In this world it makes little sense to refer to the Roman Catholic church (or to its Protestant daughters) as “the western church,” and little sense to refer to the Orthodox church as “the eastern church.”  Geography has succumbed to mobility and world-wide diffusion.  Could one perhaps salvage the designation “eastern” by using it to refer to the liturgical usages of the church that was once rooted and concentrated in the east?  Could one say that things like the use of incense, and chanted services, and icons, and not using pews, are specifically and peculiarly eastern?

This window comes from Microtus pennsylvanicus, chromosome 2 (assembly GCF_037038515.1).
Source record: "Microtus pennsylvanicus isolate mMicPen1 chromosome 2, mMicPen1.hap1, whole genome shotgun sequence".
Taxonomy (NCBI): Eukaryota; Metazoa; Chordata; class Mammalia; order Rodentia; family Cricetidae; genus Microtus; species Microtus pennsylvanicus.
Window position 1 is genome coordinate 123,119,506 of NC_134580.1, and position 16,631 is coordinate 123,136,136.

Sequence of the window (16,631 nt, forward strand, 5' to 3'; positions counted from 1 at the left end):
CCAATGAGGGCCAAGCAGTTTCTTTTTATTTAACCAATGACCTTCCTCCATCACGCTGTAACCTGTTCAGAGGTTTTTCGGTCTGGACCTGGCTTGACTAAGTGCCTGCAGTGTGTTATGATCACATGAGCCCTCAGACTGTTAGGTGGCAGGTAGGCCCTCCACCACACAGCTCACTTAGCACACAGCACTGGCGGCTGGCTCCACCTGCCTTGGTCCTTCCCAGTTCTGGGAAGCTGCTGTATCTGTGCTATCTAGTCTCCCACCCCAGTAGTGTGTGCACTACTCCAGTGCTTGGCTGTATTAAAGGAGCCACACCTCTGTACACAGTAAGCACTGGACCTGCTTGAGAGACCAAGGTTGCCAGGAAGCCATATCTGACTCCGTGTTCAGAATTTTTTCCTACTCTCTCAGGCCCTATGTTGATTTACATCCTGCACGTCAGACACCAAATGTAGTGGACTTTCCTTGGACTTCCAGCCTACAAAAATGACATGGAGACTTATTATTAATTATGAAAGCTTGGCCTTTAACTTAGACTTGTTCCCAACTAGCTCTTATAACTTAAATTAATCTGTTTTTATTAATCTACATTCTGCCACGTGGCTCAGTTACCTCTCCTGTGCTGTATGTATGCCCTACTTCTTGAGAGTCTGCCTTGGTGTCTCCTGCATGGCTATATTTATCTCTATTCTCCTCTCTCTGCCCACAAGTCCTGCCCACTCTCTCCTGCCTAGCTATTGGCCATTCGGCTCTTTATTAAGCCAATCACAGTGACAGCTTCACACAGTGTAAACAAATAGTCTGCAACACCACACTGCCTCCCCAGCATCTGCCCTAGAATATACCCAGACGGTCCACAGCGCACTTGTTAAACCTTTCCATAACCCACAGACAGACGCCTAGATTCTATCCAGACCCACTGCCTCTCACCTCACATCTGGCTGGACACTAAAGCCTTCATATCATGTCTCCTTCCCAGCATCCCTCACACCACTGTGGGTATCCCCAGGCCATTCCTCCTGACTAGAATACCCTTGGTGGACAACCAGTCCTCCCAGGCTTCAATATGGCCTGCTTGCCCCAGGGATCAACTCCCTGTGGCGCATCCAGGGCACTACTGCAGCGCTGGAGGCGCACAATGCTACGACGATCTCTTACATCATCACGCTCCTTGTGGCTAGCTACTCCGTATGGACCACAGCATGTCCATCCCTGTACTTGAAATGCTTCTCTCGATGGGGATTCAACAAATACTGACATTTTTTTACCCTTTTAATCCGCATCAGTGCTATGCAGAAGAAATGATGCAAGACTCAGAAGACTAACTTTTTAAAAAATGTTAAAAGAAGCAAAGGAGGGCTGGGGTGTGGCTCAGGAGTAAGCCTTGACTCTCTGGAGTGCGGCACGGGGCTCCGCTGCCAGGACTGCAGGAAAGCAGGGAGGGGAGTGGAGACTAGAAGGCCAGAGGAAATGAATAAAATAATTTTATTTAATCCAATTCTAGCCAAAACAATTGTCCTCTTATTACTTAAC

Well, no, actually.  In the church of Britain before the Reformation, all of these things could be found there too.  One entered a British church in (say) the fourteenth century and found Latin—and also icons all over the walls, and incense, and long chanted services, and no pews.  It even had a large screen up front—the “rood screen” (not exactly an iconostas), separating the nave from the chancel.  Things that we now most commonly associate with “the eastern Orthodox church” were once universal, even in the west.  They are not so much specifically eastern as specifically Christian.  The west has dropped most of them, and these things now survive only in the Orthodox Church.